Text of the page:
So, yeah, I am a terrible blogger. I got a job teaching English at the high school level and haven’t had the time or the energy to blog much since it came down to “write” or “blog” and I opted for “write.”
That said, I’m in-between projects at the moment and figured I’d take a crack at trying to keep this place from getting too cobwebby. Granted, I did have to take a flamethrower to it in order to clear up the arachnid infestation…
But I digress.
In recent days, I’ve had love on my mind. No, not like that (not that I’d be against it but the likelihood of it working out is somewhere between zip and zilch). Rather, I’ve been thinking about how several of us who are single are probably not doing much to improve our chances of getting in a relationship because we’re confused about what love is at a fundamental level. It doesn’t help that we’ve been force-fed a steady diet of lies in this arena all of our lives, either, and that, really, it’s only through Orthodoxy that I began to get a glimpse of the truth about love (which means I don’t hold out a lot of hope for my Western brothers and sisters).
Living in our times, we’re confused about a lot of things. For instance, we have no clue what love really is. Speaking English (or any of the Romance languages) compounds the problem because we’re all using one word (“love” or a derivative of “amare”) to describe what is actually three different things. The Greeks had this one right when they used three words: agape (the pure sense of love/affection/connectedness), eros (sexual attraction), and philia (a more distant affection/affiliation than agape). Of these three, the “best” kind — the kind that makes marriage work — is agape (αγαπε). Now, relationships should begin with a touch of either eros or philia (ερω or φιλια) and that should be enough for both parties to decide that there is a basis to build a solid partnership on.
There’s no “falling.” No sudden epiphanies as seen on the Hallmark channel. There’s no Road to Damascus moment where you move from “not loving” to “loving” someone. Actually, as Christians (and yes, I’m Christian), we’re called to love all people. After all, God loved us all enough that He became Incarnate and died to free us from Death. So, I have (and am called to have) a basic level of love for everyone. For me, this is generally philia that, over time, matures into a platonic agape relationship or moves into familial territory (like my Orthodox Ma — the lady who sponsored me when I converted). For most people, this kind of love is easy and natural because it’s not been surrounded by cultural mythology, fancy advertising, and baggage enough to sink a cargo ship.
But romantic love? The love that most of us spend our lives yearning for? The love that our culture holds as the pinnacle of existence? The love that so many chase in the wrong places — bars, clubs, the hook-up scene, singles mixers, church meetings, etc? Yeah, we’re pretty good at chasing the “wrong” things and ignoring the “right” ones because we’ve completely lost sight as to what love and marriage really are.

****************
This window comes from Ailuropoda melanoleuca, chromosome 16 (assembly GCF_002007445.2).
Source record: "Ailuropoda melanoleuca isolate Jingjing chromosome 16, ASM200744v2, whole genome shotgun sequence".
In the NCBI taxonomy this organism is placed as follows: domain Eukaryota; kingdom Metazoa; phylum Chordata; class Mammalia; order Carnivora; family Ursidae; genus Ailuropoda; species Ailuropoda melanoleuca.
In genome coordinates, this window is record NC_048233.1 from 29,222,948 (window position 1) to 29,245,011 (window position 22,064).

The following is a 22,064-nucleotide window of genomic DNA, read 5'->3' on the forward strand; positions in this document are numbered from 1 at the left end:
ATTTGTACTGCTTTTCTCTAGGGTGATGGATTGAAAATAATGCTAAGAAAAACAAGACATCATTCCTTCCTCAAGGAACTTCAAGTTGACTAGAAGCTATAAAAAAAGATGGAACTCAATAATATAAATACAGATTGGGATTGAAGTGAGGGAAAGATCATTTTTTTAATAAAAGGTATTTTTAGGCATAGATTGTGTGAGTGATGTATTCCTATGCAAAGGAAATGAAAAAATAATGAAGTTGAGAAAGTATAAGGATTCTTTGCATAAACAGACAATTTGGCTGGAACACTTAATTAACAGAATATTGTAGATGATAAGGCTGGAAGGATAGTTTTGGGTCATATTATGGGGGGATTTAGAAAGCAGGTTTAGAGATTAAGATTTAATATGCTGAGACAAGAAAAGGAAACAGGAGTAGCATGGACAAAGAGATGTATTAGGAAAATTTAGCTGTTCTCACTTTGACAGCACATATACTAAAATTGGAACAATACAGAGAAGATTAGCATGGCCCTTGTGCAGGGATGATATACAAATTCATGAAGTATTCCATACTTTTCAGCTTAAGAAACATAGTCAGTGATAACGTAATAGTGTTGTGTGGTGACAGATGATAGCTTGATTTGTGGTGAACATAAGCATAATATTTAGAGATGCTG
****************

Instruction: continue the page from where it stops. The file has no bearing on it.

We’re so blinded by our ideas of love that we can no longer see the Real Thing.
Y’all, it’s not complicated. Love, followed by marriage, is a decision. It’s as simple as that. It’s a decision that is consciously controlled — indeed, it only works well when both parties consciously decide to love each other and to commit to each other. They may base their relationship on a foundation like friendship, common interests, or a shared faith and vision of family. They may have a mild erotic attraction to each other — though I think many would be amazed to learn that simply getting to know someone can spark an attraction where one didn’t exist earlier — but they both understand that the attraction is like the paint, curtains, and furnishings of a house — without a solid foundation and support structure, none of those things matter. Without the “unsexy” part (the walls, the foundation, the siding, the roof), the fun parts (the romance) will be ruined at the first sign of rain.
Not as cool as it looks here, tbh
Now, I know some of you are thinking “but G, you’re divorced.” Yes, I am divorced. Yes, I made a lot of mistakes in my marriage. I feel like I demanded more from my husband than was reasonable — I wanted him to be more emotionally supportive than it was in his nature to be. I was a bit more introverted and more of a homebody than was good for him. I wasn’t willing to learn more about his field to help him and to support him in it while wanting him to listen to me yammer on about mine incessantly. In the end, I’m not surprised he was unwilling to remain married to me after a few really crappy years for us. I’ve spent a good bit of time reflecting on why my marriage failed and, in the end, it really did come down to a decision. We decided to let life part us and we parted amicably. He’s a great guy and I wish him well in finding another wife.
So, if, like me, you’re single and you want to stop being single, quit waiting for lightning to strike. Find a single friend and see if he’s interested in being more. Or, fellas, think about that one female friend you’re always saying would make an awesome girlfriend and go for it. Look around you and make that decision — the decision that you are going to see if that other person is willing to at least consider deciding on you. If they aren’t, then keep the friendship and move on to someone who is willing to decide and to choose to build a life with you.
Right now, that’s what I’m weighing for myself and it’s not easy. But then, nothing worthwhile ever is. And remember that in your writing. Take what you’re feeling — all of it — and use that to build a connection to your readers like I’m doing right this minute. The fear, the hope, the exhilaration, the guttedness, the despair, and then, at long last, the contentment.
I’ll let you jokers know if I ever get to the last one. 😛